September 5–November 2, 2019
Opening Reception and Artwalk: Thursday, September 5, 6–8:30 pm
Artist Talk (Featuring artist Sydney Lancaster and geologist John Waldron): Saturday, September 14, 2019 at 2 pm
Exhibition Tours: Thursday, September 19 at 12:05 pm & Thursday, October 17 at 12:05 pm
Interdisciplinary artist Sydney Lancaster utilizes a multi-pronged approach to artistic practice. Her interconnected works focus viewer experience on contemplation, process and immersion. Lancaster explores the human understanding of natural processes and different scales of time, and the physical space embodied within them.
Boundary/Time/Surface is derived from documentation of the shoreline at Green Point NL and works the artist created there as part of a residency at Gros Morne National Park in 2014.
The central pivot of the exhibition is a large-scale, multi-panel projection-mapped video installation. This video work documents the creation and ultimate destruction of a 150 metre-long sculpture built along the internationally recognised scientific boundary separating the Cambrian and Ordovician periods in geologic history. The ephemeral piece was hand-constructed by the artist from natural materials gathered along the shoreline of the park.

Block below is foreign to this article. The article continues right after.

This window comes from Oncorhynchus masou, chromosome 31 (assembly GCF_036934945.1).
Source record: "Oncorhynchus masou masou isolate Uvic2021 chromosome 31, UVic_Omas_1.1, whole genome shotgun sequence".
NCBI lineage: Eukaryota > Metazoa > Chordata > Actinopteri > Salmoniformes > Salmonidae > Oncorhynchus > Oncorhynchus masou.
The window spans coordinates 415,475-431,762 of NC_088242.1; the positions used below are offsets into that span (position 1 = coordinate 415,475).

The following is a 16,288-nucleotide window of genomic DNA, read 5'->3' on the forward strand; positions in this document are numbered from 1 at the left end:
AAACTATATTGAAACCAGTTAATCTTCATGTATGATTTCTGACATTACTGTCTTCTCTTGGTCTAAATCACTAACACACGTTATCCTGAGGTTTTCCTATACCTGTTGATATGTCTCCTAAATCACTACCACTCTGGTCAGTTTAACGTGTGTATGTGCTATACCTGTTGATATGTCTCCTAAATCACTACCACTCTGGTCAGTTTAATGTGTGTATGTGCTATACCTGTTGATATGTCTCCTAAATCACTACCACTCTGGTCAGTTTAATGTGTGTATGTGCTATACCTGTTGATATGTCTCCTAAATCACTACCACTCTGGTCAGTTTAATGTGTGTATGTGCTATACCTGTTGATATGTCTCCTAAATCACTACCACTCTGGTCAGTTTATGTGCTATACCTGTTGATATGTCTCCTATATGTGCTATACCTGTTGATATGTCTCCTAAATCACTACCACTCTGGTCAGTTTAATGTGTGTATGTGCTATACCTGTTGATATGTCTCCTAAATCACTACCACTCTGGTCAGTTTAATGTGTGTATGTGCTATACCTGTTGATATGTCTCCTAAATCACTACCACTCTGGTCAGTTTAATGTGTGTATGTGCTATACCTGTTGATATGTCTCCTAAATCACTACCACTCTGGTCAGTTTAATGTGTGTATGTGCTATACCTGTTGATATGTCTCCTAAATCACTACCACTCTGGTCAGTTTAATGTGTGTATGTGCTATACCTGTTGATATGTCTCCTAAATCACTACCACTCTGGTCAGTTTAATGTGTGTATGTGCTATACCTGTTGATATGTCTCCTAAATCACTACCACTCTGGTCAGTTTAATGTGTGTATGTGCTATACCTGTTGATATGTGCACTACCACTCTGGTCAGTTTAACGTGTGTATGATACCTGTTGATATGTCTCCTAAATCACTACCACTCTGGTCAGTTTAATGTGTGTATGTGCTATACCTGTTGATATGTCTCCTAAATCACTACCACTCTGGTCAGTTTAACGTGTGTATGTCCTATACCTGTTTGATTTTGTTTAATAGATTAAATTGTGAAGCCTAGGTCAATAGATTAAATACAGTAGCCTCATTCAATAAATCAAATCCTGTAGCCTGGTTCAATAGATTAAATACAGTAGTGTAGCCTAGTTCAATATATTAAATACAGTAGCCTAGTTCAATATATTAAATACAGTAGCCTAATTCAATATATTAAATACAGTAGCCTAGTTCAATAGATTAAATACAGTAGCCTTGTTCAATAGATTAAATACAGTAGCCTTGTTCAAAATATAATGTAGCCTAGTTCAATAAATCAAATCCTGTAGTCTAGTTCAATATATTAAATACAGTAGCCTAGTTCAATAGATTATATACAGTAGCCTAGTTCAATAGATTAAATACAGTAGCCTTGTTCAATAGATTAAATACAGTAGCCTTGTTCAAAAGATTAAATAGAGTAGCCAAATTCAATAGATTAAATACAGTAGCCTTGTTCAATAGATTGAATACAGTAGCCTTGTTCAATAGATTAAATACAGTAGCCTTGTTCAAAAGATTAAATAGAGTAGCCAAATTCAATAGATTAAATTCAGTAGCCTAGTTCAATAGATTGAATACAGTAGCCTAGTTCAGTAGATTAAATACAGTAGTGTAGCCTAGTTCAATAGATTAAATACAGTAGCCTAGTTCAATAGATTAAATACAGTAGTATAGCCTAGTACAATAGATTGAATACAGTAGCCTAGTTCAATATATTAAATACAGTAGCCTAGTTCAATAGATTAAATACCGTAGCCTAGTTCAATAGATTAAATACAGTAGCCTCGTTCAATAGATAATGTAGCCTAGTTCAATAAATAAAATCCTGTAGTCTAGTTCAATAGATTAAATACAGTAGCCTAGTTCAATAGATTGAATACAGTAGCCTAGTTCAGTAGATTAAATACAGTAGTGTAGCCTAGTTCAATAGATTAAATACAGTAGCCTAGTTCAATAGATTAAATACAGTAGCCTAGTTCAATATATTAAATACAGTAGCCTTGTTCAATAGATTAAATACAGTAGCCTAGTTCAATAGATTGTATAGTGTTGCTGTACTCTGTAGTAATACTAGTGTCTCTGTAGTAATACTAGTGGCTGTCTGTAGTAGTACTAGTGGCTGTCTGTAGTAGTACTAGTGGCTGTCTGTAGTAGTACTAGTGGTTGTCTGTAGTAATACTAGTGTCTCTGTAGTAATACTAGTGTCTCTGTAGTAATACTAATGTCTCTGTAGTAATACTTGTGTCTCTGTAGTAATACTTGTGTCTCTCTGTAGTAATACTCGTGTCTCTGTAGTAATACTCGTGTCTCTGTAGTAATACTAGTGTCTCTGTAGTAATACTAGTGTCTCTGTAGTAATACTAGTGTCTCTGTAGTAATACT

The human tendency to analyse, rationalize, justify and categorize existence, equips humankind with various tools and methods to (attempt to) understand our physical environment. Geological and paleontological data, research samples from the area, as well as the diverse artworks by the artist question territory and permanence, providing further insight into the natural and human history of this area.
Also available Boundary | Time | Surface- a record of change. This limited edition book was created to accompany the exhibition, and it includes stunning photographs of the work, as well as essays by Melinda Pinfold, Sydney Lancaster, and John Waldron. Pick up your copy today in the AGSA gift shop.
Image Credit: Sydney Lancaster, Boundary|Time|Surface, site specific installation at Green Point, Gros Morne National Park, 150 x 2.4 meters, 2014.